Nov 292012
Cave diving through history: Cocklebiddy Cave, 1983 (Part 3)

After a successful push into new territory in the third sump, the team still had to get themselves and their gear home again…back to and over Toad Hall, empty tanks into the three sleds and back 2.5kms to the first rockpile, over the first rockpile, and four sleds of empty tanks home to the surface lake. From there it was a quick march up the doline and more than a few loads of gear up the line to the desert above. Ron Allum sitting on his sleeping mat in Toad Hall, with his home made cave radio. This device provided underground to surface voice communication and allowed the Toad Hall team to report on the successful extension of the line [read more…]

Nov 222012
Cave diving through history: Cocklebiddy Cave, 1983 (Part 2)

In 1983, twelve divers reached the first rockpile, carrying tanks over to the second sump. Six divers then swam the second sump to camp in the darkness in Toad Hall. And three divers pushed on, into the third sump. Rest stop in the second sump, sleds against the roof. Ron Allum on the left and Phil Prust on the right. The line dangling from the spare reg on the left is a neck strap. Welcome to Toad Hall. It’s a long way to the top, but less gear to be carried over for the third sump push with only three divers going ahead. The camping gear was taken to the flat section at the top of the chamber. Phil Prust [read more…]

Nov 152012
Cave diving through history: Cocklebiddy Cave, 1983 (Part 1)

When Toad Hall was discovered on the 1982 trip, Cocklebiddy Cave earned the world record for the longest underwater cave penetration from the surface. So when the team returned in 1983 to push beyond Toad Hall and dive into the third sump, they knew they were making history. Dad took some great photos of the adventure, so I’ll be splitting the story of the 1983 trip over the next three Thursdays. L to R, Hugh Morrison, Robyn Allum, Simon Jones (back to us), Ron Allum far right. Ron explains his newly designed home-made aluminium sleds to the divers. Ron had become skilled in aluminium welding as he built a boat and made these in his back yard. Note the constant [read more…]

Nov 082012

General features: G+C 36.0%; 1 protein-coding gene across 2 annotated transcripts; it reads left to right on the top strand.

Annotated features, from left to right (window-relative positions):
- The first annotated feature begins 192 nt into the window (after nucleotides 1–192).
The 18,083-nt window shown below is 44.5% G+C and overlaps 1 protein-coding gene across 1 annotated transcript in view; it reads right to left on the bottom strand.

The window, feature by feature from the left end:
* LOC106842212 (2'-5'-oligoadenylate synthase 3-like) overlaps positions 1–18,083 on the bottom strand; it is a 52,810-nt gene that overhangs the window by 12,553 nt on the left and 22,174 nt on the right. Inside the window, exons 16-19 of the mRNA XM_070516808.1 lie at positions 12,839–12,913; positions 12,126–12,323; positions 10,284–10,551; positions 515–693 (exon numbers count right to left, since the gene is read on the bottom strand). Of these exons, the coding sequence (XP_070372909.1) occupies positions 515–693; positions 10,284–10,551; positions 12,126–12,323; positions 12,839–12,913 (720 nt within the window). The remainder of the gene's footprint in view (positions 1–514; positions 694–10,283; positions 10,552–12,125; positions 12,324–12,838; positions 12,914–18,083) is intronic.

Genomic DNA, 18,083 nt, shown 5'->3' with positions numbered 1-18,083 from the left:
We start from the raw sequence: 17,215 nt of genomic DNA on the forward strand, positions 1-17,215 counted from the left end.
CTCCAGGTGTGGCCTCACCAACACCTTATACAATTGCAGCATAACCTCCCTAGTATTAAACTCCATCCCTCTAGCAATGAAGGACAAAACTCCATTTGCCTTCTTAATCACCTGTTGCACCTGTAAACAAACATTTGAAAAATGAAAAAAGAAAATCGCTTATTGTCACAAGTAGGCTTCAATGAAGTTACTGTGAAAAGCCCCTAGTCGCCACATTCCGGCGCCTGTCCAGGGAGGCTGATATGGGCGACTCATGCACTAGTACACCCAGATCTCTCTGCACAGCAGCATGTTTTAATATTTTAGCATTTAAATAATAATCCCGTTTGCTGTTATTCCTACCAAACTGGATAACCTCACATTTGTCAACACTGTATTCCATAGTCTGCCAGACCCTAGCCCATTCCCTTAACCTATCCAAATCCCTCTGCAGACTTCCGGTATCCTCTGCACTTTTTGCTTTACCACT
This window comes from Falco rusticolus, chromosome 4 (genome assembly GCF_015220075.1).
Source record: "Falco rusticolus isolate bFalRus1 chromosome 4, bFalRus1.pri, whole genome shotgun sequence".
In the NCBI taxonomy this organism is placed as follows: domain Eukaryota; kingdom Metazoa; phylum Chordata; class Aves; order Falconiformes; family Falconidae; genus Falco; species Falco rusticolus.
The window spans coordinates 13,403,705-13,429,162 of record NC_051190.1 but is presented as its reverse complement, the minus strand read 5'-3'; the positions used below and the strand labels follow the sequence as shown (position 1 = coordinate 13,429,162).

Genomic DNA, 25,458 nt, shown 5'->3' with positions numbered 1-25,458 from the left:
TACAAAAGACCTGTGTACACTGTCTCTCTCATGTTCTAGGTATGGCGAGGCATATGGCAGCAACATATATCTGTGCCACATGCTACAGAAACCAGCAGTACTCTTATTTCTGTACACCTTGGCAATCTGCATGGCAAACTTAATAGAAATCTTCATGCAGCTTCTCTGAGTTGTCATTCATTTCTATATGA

Cave diving through history: Cocklebiddy Cave, 1982 (Part 2)

After leaving the other divers at the first rockpile, Hugh Morrison, Ron Allum and Dad pushed the 15 tank sled 100m into the second sump before returning and rearranging. A change of strategy from following the roof to swimming at a constant depth improved the buoyancy control. The sled was also deflated to be slightly negative, with the three push divers using their own buoyancy to compensate. With Ron and Hugh holding each side of the broomhandle and steering the front end, Dad took the back of the sled and pushed. Staying at a constant depth mid-tunnel, they made excellent progress through the second sump. Here Hugh and Ron park the depleted sled on the roof half way through sump 2, [read more…]

Nov 012012
Cave diving through history: Cocklebiddy Cave, 1982 (Part 1)

The 1982 Cocklebiddy trip had representatives from both West Australia and South Australia. With new techniques for combining tanks into a sled, the trip hoped to push past the end of the West Australian line in the second sump and see what lay beyond. Left to right: Hugh Morrison, Ron Allum, unsure, Keith Dekkers, Simon Jones in yellow, unsure. The 1982 trip was led by Hugh Morrison from West Australia. Dad, still based in South Australia, knew Hugh from his FAUI instructing and invited himself along as trip photographer. The other South Australian representative was Ron, who was keen to get back to Cocklebiddy and came as photographer’s assistant. Various bits of gear have been hung on the shrubbery to [read more…]

Oct 252012
Cave diving through history: Cocklebiddy Cave, 1979 (Part 2)

Without delay, here’s the other half of the photos from the 1979 Cocklebiddy expedition. These were taken by my dad, Peter Rogers, with a Nikonos II and 35mm lens bought the previous year, a toshiba underwater strobe and a land strobe in a home made perspex box used as it had a remote trigger sensor in – advanced technology! Captions below each photo. Alan Grundy and Peter Rogers on the surface of the entrance lake, pre-dive. Orange fenzies and orange tanks…a cave photographer’s dream. Alan Grundy poses next to the stage tank. Given the length of the first sump, this steel tank was left on the line some way along. Given it was a (very negative) steel, and there wasn’t [read more…]